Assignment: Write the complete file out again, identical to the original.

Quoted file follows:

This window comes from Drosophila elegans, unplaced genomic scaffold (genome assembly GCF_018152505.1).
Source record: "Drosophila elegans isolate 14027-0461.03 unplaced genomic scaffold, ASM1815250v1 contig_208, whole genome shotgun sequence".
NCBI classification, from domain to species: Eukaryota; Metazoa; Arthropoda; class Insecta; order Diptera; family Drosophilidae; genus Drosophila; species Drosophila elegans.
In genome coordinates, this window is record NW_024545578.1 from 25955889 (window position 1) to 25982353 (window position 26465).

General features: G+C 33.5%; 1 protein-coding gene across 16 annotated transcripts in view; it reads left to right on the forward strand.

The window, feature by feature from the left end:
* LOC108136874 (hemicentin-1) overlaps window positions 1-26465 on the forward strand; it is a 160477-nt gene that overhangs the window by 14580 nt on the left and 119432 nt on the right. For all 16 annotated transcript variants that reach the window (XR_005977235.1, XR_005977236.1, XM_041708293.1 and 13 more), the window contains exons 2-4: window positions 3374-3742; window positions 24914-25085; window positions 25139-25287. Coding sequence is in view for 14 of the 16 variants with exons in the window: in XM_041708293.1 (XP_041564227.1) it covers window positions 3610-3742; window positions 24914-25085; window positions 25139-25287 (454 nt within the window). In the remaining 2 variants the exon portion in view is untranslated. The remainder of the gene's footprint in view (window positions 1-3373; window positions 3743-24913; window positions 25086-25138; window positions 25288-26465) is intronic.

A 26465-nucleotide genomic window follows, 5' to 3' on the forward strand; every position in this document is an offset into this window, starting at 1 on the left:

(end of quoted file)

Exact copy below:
This window comes from Drosophila elegans, unplaced genomic scaffold (genome assembly GCF_018152505.1).
Source record: "Drosophila elegans isolate 14027-0461.03 unplaced genomic scaffold, ASM1815250v1 contig_208, whole genome shotgun sequence".
NCBI classification, from domain to species: Eukaryota; Metazoa; Arthropoda; class Insecta; order Diptera; family Drosophilidae; genus Drosophila; species Drosophila elegans.
In genome coordinates, this window is record NW_024545578.1 from 25955889 (window position 1) to 25982353 (window position 26465).

General features: G+C 33.5%; 1 protein-coding gene across 16 annotated transcripts in view; it reads left to right on the forward strand.

The window, feature by feature from the left end:
* LOC108136874 (hemicentin-1) overlaps window positions 1-26465 on the forward strand; it is a 160477-nt gene that overhangs the window by 14580 nt on the left and 119432 nt on the right. For all 16 annotated transcript variants that reach the window (XR_005977235.1, XR_005977236.1, XM_041708293.1 and 13 more), the window contains exons 2-4: window positions 3374-3742; window positions 24914-25085; window positions 25139-25287. Coding sequence is in view for 14 of the 16 variants with exons in the window: in XM_041708293.1 (XP_041564227.1) it covers window positions 3610-3742; window positions 24914-25085; window positions 25139-25287 (454 nt within the window). In the remaining 2 variants the exon portion in view is untranslated. The remainder of the gene's footprint in view (window positions 1-3373; window positions 3743-24913; window positions 25086-25138; window positions 25288-26465) is intronic.

A 26465-nucleotide genomic window follows, 5' to 3' on the forward strand; every position in this document is an offset into this window, starting at 1 on the left: